La Fleur Garderose, Vin de France Blanc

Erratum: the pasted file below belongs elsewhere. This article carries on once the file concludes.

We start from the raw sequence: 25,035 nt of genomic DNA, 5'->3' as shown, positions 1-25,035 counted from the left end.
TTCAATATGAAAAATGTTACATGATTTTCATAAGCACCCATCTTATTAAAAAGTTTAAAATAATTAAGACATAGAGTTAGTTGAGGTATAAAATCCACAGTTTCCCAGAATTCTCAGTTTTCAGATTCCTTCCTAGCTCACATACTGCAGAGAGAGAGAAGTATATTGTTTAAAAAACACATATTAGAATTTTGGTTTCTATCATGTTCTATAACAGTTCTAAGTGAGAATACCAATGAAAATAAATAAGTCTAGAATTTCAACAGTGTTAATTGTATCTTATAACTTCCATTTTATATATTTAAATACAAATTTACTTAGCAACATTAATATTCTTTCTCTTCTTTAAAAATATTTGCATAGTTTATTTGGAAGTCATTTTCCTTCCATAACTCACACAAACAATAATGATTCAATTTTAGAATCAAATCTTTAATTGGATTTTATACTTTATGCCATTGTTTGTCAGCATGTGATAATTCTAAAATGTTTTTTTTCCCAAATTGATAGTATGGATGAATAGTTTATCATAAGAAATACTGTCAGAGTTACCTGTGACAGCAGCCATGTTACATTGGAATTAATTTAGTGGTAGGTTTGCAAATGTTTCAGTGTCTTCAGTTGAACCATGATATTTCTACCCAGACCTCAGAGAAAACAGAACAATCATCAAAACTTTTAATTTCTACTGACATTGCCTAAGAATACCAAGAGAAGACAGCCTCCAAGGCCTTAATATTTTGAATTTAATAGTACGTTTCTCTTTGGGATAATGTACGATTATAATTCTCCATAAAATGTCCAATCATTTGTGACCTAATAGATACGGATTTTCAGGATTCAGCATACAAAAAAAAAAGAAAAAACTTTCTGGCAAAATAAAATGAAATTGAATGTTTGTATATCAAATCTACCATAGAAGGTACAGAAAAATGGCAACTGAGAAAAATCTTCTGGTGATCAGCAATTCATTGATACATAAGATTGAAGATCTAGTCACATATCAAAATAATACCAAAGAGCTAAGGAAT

Christophe’s La Fleur Garderose Blanc is pure Sauvignon Blanc that tastes vividly of its variety and its limestone origins, yet it is quite different from any white Bordeaux you may have encountered. After pressing, Christophe allows the must to brown completely, then regain its color—an old Burgundian technique that lets him refrain from sulfuring. The wine is both fermented and aged in used 600-liter barrels, and—rare for a Sauvignon Blanc this day and age—it goes through malolactic fermentation. Drinking this, and reveling in its luscious, crunchy texture, one wonders if some of the more typical “Sauvignon Blanc” signifiers that sometimes feel a bit much (intense gooseberry, over-the-top citrus notes) aren’t a result of producers forcibly preventing malo. The nose explodes (but not in that sometimes vulgar “Sauvignon Blanc” way) with quinine, lime pith, white peach, and wet rocks, and the palate is both caressing and linear—a back-and-forth of creamier elements and more rigorously acid/mineral-driven elements. There’s a real vibrant, resinous quality here that makes one think of healthy, juicy, concentrated fruit, and its sheer deliciousness is undeniable. It’s a captivating wine, mineral-driven yet extraordinarily texturally satisfying, and its ultra-low sulfur level (less than 30 milligrams per liter total) allows a certain purity of fruit to come to the fore; one gets the impression here of biting into a bunch of perfectly ripe Sauvignon Blanc grapes.